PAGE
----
No one program is better than the other per se; it all depends on what YOU want to do, meaning what your interests and priorities are. Most international students for example, prefer to go full-time, looking for an on-campus experience that they probably lacked in their hometowns. Other people feel they want to become 100% students again: dress up comfy, grab food on the go, study at the library or simple sitting on the grass, and generally following an unstructured time schedule. Some decide to go full-time to graduate earlier and make that career switch they’ve been long waiting for. Others are willing to cope with only one type of stress at a time.

But everything is relative. For many people, working and studying at the same time proves less stressful than studying only, since it gets easier to set up time boundaries and become more productive. Plus, people may feel psychologically less pressured when taking care of several issues than when only focusing on one. Some others are career enhancers as opposed to career switchers, so keeping their job to capitalize on opportunities of growth within the organization makes more sense for them. Other people simply need their monthly income and are not willing to take on the risk of getting a new job in times of recession.

So… Who are you? What are your goals? What are your interests and priorities? Inquiring yourself can help you find out whether you would be happier as a full or part-timer at Kogod. Ask yourself:

  • Do I want to spend more or less time on campus?
  • Does having two focal points stress me out more or less than having one?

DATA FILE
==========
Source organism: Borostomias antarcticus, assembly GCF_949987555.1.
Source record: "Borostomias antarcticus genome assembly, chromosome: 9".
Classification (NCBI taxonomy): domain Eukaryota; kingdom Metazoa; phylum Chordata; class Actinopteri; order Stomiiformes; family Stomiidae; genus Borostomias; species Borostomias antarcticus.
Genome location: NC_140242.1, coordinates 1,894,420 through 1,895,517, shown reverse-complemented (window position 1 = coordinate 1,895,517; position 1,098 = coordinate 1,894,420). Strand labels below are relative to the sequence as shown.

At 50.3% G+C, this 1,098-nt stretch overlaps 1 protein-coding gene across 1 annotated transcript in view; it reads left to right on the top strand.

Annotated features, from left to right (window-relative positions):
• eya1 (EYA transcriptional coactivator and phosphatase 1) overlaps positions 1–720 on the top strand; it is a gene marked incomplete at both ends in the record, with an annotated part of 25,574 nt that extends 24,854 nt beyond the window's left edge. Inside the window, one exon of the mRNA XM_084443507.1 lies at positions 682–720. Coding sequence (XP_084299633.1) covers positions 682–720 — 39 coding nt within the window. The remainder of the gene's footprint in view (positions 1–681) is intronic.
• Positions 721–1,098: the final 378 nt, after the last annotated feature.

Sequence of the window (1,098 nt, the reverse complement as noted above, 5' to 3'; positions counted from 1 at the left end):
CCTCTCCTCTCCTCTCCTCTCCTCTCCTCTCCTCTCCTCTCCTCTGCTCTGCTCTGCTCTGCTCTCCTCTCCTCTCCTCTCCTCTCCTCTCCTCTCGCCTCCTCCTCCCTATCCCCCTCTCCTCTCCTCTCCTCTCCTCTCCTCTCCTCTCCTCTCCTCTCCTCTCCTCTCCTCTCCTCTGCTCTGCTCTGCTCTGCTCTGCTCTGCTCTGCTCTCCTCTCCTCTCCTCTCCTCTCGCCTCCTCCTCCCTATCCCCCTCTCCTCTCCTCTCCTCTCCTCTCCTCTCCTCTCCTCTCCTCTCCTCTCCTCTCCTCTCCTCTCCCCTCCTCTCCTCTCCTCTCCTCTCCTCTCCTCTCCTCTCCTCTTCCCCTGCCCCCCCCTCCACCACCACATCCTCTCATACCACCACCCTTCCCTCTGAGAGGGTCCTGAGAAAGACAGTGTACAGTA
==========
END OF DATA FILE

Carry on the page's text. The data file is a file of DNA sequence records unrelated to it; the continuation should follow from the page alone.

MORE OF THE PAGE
• Do I want to have the 100% student experience again?
  • Am I a career switcher or enhancer?
  • How does quitting my job affect my career potential?
  • Can I afford to stop receiving a salary while studying?

Getting to know who you are and what you want is the first step to choosing the school and program that will fulfill you the most.

To know more about Kogod’s full and part-time graduate programs click here.

Hands on!

If I had to choose a couple words to define our MBA program, I would definitely go for TEAM-BASED and APPLIED. As opposed to most undergraduate programs where the main focus is to generate a knowledge base through theories and technical concepts, the MBA is purely based on real life projects and cases.

It’s not easy. Reality is complex and requires you to put in your best soft-skills. Time management, prioritization, team coordination, communication, integrative vision, and decision-making in situations where not a whole lot of information is available become key! And this is exactly what the MBA is giving me. You would be surprised to see what a few tests are given compared to hands-on projects. I’m actually glad this is the case because I feel I’ve had enough of theoretical education and was eager to engage into something much more applied. 

Groups of students working on projects

Right now I’m working on four different projects, one for each class I’m taking. For my entrepreneurship course, my group and I are creating a business plan for a new venture that one of my teammates wants to pursue. She has even bought the name and domain for the business already, and expects to open it up soon after the business plan is ready. Pretty cool, eh? It will be exciting to see the business operating and feel I was part of its planning.